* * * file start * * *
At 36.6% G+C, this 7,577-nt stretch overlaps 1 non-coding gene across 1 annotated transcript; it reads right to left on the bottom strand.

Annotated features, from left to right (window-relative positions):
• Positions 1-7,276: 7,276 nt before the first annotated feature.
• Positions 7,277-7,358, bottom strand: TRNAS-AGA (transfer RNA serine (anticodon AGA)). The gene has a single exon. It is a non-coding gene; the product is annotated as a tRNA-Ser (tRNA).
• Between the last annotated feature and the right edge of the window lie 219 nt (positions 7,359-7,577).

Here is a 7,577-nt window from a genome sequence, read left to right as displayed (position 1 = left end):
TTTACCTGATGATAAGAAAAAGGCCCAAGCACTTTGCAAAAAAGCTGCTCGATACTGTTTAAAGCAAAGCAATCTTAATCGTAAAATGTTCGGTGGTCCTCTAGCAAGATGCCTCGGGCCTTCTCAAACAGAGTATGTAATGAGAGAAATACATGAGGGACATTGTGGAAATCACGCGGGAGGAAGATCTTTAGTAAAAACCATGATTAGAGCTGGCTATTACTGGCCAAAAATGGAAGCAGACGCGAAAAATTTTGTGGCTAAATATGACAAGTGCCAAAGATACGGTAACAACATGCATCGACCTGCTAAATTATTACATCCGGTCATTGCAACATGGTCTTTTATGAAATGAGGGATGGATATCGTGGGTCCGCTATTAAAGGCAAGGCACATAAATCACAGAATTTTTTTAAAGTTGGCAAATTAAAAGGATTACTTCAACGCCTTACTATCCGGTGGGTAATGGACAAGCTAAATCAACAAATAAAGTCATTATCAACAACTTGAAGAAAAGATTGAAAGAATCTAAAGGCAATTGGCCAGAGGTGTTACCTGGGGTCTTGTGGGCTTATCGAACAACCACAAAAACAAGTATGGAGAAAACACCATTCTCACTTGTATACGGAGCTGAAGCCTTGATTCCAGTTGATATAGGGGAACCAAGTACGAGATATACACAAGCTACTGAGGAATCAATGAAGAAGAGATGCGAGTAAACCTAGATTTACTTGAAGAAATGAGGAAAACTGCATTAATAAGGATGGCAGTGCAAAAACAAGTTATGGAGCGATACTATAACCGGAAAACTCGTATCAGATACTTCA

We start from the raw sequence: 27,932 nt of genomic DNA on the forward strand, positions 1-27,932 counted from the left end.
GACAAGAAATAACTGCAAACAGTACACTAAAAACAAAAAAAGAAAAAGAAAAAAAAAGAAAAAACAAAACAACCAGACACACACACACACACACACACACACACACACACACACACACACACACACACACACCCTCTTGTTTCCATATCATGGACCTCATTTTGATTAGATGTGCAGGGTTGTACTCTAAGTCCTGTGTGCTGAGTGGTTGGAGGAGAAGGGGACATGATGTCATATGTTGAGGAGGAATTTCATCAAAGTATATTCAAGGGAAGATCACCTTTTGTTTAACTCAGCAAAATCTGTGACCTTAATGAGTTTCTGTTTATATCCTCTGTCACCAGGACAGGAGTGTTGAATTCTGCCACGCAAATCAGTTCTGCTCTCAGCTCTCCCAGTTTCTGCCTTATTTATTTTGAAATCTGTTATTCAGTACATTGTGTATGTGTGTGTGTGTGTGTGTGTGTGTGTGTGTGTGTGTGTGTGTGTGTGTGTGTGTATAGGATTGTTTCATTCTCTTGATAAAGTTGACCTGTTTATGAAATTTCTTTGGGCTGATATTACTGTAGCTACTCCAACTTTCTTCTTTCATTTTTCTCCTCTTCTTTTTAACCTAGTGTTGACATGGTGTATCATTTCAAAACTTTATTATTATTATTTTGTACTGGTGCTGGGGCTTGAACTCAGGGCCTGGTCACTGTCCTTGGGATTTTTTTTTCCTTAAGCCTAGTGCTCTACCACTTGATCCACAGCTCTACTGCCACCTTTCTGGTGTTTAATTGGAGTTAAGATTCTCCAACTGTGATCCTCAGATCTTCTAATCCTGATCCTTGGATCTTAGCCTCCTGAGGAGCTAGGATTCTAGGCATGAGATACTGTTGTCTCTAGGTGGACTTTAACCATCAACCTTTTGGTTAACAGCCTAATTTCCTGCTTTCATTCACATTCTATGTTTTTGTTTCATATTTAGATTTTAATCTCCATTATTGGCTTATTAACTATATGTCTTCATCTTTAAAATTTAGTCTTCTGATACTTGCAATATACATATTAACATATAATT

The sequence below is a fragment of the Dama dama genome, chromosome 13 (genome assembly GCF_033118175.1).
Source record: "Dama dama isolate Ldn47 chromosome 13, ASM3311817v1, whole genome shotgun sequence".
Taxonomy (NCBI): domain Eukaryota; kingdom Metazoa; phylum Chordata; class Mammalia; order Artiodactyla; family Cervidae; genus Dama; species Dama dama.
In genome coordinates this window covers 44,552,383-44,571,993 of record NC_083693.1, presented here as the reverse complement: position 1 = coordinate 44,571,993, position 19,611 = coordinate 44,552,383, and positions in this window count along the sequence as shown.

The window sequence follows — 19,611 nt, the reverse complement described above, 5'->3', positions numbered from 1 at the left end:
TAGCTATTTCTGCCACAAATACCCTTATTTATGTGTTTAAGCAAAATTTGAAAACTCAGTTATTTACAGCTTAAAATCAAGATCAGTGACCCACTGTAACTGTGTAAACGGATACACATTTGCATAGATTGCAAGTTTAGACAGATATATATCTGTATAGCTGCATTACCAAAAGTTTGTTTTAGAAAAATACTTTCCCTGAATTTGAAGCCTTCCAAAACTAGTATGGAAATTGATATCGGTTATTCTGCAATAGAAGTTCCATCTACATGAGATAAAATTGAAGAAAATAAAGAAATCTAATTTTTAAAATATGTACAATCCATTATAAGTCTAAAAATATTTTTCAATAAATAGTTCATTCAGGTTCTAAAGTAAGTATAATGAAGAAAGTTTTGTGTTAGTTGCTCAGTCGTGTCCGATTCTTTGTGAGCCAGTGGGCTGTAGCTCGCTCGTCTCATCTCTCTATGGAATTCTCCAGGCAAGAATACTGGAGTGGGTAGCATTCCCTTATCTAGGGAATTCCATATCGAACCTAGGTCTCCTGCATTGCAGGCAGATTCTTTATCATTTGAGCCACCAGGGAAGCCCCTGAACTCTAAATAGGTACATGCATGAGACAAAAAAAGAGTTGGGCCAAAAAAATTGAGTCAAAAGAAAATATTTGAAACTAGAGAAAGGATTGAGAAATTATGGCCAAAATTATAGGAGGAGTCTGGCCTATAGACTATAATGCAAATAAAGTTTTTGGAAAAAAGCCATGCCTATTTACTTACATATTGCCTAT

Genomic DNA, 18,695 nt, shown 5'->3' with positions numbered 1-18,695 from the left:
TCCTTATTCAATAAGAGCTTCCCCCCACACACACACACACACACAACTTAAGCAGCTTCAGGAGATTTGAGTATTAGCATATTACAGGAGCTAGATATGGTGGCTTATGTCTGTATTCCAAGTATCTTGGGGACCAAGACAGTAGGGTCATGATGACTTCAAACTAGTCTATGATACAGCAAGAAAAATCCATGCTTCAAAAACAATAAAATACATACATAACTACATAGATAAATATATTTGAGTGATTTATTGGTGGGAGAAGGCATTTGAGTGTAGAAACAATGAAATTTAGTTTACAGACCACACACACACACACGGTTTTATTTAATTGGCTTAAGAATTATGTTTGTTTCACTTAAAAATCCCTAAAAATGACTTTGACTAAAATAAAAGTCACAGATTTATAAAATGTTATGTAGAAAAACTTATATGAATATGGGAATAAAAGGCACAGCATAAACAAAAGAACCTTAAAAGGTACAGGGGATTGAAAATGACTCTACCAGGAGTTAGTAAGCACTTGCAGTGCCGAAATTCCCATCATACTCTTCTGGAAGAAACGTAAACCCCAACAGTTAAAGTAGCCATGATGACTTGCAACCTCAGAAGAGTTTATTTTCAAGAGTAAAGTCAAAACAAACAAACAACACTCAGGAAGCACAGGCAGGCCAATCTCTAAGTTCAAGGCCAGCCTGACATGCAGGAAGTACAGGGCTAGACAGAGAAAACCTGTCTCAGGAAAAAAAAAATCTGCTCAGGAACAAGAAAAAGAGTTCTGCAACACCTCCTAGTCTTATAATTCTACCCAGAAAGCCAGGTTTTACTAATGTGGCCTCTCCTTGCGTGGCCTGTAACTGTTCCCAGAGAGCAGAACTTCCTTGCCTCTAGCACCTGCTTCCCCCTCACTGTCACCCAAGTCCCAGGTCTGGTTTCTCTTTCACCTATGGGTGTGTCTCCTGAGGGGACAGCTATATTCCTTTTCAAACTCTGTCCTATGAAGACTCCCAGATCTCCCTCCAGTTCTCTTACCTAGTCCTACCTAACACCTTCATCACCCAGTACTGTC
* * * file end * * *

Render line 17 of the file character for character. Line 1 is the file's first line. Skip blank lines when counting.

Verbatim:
TCCTTATTCAATAAGAGCTTCCCCCCACACACACACACACACACAACTTAAGCAGCTTCAGGAGATTTGAGTATTAGCATATTACAGGAGCTAGATATGGTGGCTTATGTCTGTATTCCAAGTATCTTGGGGACCAAGACAGTAGGGTCATGATGACTTCAAACTAGTCTATGATACAGCAAGAAAAATCCATGCTTCAAAAACAATAAAATACATACATAACTACATAGATAAATATATTTGAGTGATTTATTGGTGGGAGAAGGCATTTGAGTGTAGAAACAATGAAATTTAGTTTACAGACCACACACACACACACGGTTTTATTTAATTGGCTTAAGAATTATGTTTGTTTCACTTAAAAATCCCTAAAAATGACTTTGACTAAAATAAAAGTCACAGATTTATAAAATGTTATGTAGAAAAACTTATATGAATATGGGAATAAAAGGCACAGCATAAACAAAAGAACCTTAAAAGGTACAGGGGATTGAAAATGACTCTACCAGGAGTTAGTAAGCACTTGCAGTGCCGAAATTCCCATCATACTCTTCTGGAAGAAACGTAAACCCCAACAGTTAAAGTAGCCATGATGACTTGCAACCTCAGAAGAGTTTATTTTCAAGAGTAAAGTCAAAACAAACAAACAACACTCAGGAAGCACAGGCAGGCCAATCTCTAAGTTCAAGGCCAGCCTGACATGCAGGAAGTACAGGGCTAGACAGAGAAAACCTGTCTCAGGAAAAAAAAAATCTGCTCAGGAACAAGAAAAAGAGTTCTGCAACACCTCCTAGTCTTATAATTCTACCCAGAAAGCCAGGTTTTACTAATGTGGCCTCTCCTTGCGTGGCCTGTAACTGTTCCCAGAGAGCAGAACTTCCTTGCCTCTAGCACCTGCTTCCCCCTCACTGTCACCCAAGTCCCAGGTCTGGTTTCTCTTTCACCTATGGGTGTGTCTCCTGAGGGGACAGCTATATTCCTTTTCAAACTCTGTCCTATGAAGACTCCCAGATCTCCCTCCAGTTCTCTTACCTAGTCCTACCTAACACCTTCATCACCCAGTACTGTC